Our Stage 2 calibration follows a simple rule: The gear lever changes the Shift-Points, while the DEC changes your Shift-Speed. You can combine it totally freely and make full use of what the transmission can do and not what marketing-department thought you should be able to do. Actually thats the way BMW does it in their M-Cars and thats the way we think it should be. So now that we have all modes accessible, what is that good for?

Answer: You now have 3 different shift programs available in every operating mode. For instance, combining normal daily-drive shift points with rocket-fast shifts, creates a pretty awesome experience. You can feel all the torque the N55 creates in the lower to mid-range, while the shifts are so fast you can't even notice any lag between gears. On top, the trans creates that little bangs through the exhaust on every gear change. Or you now can access the fastest shifts possible in S-Mode with full auto-operation and do not have to use M-Mode for that. Last but not least you can also run your transmission in full manual mode but don't need to get your head jolted at each shift. Just use M+Comfort and the trans will shift reasonably fast but very smooth.

Adding to this are hundreds of other small changes, that will make the trans a bit more driver-oriented and not so much economy focused. Being it accessing 8th Gear later in D mode (that lugs the N55 a bit) or showing you the actual gear always on the Dash. Even in normal D-Mode. It's too much to list and sometimes a bit hard to explain, without going into full detail of the trans logic, but in general our setups are generated through driving, driving, driving and not just by drawing lines or raising values at the computer.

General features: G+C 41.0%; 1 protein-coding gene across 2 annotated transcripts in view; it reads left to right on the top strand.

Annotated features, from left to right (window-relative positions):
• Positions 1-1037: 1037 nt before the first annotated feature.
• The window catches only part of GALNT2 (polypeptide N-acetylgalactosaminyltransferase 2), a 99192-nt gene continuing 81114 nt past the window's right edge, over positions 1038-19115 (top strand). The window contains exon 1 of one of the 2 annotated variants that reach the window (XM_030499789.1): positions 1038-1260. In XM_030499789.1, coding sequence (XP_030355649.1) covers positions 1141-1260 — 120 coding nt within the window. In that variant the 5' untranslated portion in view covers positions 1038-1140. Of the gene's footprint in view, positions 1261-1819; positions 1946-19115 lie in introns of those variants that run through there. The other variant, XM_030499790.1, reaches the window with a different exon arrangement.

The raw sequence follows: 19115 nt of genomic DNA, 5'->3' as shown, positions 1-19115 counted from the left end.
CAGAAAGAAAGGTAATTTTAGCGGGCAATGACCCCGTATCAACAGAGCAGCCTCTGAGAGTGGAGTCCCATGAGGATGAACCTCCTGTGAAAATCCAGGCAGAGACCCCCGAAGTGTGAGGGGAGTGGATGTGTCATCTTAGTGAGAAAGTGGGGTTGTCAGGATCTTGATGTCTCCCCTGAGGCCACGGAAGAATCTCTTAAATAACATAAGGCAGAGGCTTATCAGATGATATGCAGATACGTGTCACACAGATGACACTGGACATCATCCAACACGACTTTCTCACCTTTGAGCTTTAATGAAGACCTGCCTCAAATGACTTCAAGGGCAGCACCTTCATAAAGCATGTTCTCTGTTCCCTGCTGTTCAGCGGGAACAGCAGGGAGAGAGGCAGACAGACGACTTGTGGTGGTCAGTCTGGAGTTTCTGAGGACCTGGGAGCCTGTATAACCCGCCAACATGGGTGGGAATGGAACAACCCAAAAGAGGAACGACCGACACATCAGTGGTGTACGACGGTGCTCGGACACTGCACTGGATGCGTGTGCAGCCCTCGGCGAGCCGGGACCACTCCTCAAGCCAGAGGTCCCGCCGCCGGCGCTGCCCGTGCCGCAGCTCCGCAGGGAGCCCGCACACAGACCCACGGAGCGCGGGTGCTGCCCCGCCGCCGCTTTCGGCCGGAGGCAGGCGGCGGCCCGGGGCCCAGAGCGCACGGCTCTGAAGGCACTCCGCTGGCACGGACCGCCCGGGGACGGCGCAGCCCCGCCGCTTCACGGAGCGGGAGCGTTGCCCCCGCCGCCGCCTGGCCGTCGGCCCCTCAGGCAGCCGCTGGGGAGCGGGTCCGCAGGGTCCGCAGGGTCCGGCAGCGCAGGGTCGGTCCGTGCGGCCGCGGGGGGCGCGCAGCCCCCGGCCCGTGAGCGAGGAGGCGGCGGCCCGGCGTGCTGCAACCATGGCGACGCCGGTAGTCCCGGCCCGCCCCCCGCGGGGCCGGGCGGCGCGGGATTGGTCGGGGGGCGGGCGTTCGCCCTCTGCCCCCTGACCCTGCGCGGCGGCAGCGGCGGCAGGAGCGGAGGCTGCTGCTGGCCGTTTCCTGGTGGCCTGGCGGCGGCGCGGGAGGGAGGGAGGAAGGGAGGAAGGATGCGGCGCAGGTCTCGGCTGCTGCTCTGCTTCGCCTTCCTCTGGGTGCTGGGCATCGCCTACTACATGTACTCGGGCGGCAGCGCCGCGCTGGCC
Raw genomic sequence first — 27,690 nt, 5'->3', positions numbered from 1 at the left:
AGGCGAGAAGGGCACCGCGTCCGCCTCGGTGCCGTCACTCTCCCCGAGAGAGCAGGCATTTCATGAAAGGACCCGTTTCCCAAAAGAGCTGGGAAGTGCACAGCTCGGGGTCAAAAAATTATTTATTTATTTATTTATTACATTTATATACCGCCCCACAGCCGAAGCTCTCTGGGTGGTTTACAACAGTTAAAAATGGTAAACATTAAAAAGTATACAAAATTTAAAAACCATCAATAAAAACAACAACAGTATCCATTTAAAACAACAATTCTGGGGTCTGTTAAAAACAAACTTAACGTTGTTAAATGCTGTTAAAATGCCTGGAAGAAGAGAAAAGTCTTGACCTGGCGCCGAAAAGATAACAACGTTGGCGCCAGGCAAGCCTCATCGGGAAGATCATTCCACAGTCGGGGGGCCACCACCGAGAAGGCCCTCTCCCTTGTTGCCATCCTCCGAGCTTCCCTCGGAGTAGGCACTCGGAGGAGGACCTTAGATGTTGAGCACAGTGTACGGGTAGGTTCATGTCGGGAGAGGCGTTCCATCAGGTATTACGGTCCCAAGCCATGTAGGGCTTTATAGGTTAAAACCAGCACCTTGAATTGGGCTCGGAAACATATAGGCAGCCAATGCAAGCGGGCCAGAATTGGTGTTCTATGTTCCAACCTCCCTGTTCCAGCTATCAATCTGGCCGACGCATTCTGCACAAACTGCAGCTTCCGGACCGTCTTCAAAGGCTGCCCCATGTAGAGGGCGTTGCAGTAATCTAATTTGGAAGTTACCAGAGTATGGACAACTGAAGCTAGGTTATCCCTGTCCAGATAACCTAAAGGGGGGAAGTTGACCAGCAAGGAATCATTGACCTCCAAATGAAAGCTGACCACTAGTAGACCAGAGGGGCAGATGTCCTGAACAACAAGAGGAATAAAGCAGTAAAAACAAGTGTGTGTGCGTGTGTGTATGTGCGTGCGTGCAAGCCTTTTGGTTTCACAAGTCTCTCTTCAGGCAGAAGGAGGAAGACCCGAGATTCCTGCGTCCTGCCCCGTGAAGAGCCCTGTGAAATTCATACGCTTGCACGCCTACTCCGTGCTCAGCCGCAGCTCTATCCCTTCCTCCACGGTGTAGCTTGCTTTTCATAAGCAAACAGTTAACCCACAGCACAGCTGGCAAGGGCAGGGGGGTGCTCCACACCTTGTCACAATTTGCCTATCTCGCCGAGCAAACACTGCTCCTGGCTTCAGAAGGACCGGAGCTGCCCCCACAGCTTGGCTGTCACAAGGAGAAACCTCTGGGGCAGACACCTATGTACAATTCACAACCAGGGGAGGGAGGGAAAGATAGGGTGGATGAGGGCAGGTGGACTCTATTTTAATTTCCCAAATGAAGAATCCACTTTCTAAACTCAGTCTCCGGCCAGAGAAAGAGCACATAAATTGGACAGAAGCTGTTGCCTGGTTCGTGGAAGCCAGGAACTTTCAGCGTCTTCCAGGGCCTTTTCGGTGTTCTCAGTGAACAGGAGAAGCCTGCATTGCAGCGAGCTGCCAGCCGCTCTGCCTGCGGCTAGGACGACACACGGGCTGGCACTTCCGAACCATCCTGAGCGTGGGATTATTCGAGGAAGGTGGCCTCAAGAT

The Stage 3 file builds on top of that, but makes S combined with the Sport+ setting ready for roll-racing and the racetrack. As soon as you engage this mode, the trans will keep your RPMs above 4000 and won't upshift below 6500 RPM. This is especially useful in situation where you want maximum acceleration withouth having to think of the right gear by yourself. This mode can also be used on the Race-Track. It will shift just like a race-driver with a stick would do it. Hold gears all the time til the upper rpm range and aggressivly blip down by itself when braking into corners.

You don't like all that? You think BMW already made it perfect for you, but you still need to get rid of the torque limiters in 3rd and 6th gear, so your engine tune can fully deliver? Then the Stage 1 is the right one for you. It keeps stock behaviour in all modes, but raises line pressure for high power cars and sets your torque limits to > 1000 Nm (which, of course, Stage 2 and 3 do as well).

xHP customers can always choose between all 3 Maps. A Map change is only 40 seconds away!